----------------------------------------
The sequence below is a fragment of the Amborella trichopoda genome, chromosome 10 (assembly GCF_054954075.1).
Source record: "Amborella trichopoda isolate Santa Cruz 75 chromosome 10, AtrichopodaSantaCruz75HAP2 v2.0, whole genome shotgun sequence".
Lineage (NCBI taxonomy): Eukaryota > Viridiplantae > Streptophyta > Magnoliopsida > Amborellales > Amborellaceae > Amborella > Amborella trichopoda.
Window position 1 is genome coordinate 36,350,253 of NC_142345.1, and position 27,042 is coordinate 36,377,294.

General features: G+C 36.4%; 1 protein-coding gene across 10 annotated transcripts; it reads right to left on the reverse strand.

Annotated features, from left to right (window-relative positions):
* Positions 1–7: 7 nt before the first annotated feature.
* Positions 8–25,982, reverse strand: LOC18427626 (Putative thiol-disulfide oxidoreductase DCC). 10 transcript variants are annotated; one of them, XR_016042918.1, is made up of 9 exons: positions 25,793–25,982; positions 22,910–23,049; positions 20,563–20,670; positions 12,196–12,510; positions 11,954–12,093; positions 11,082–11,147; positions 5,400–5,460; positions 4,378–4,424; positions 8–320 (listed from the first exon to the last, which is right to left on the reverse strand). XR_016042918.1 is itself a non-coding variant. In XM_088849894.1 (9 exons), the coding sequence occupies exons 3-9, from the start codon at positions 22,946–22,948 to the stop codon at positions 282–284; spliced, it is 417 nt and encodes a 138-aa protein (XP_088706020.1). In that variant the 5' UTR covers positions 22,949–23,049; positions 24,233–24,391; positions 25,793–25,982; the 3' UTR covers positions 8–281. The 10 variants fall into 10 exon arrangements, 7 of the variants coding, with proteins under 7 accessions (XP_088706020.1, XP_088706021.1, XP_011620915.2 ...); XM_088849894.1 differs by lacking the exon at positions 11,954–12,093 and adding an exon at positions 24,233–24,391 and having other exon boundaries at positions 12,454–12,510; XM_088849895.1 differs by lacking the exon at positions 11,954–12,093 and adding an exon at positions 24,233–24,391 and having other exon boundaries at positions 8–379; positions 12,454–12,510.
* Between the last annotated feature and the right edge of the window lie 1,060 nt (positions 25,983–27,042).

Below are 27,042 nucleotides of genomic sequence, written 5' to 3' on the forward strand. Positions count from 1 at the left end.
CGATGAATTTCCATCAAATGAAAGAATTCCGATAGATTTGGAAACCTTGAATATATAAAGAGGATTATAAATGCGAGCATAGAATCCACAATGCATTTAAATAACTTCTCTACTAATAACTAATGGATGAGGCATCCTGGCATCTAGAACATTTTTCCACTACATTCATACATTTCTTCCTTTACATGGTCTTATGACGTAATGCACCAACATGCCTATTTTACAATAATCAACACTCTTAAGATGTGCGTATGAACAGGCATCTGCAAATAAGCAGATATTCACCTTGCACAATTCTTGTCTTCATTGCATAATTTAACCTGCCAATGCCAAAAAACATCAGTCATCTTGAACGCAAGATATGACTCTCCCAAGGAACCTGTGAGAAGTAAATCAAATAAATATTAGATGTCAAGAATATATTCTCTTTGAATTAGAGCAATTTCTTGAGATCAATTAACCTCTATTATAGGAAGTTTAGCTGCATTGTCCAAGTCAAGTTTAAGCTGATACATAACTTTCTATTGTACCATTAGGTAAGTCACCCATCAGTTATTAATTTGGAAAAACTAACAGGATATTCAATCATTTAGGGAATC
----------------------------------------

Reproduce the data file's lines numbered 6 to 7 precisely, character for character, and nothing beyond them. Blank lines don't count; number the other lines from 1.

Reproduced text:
Annotated features, from left to right (window-relative positions):
* Positions 1–7: 7 nt before the first annotated feature.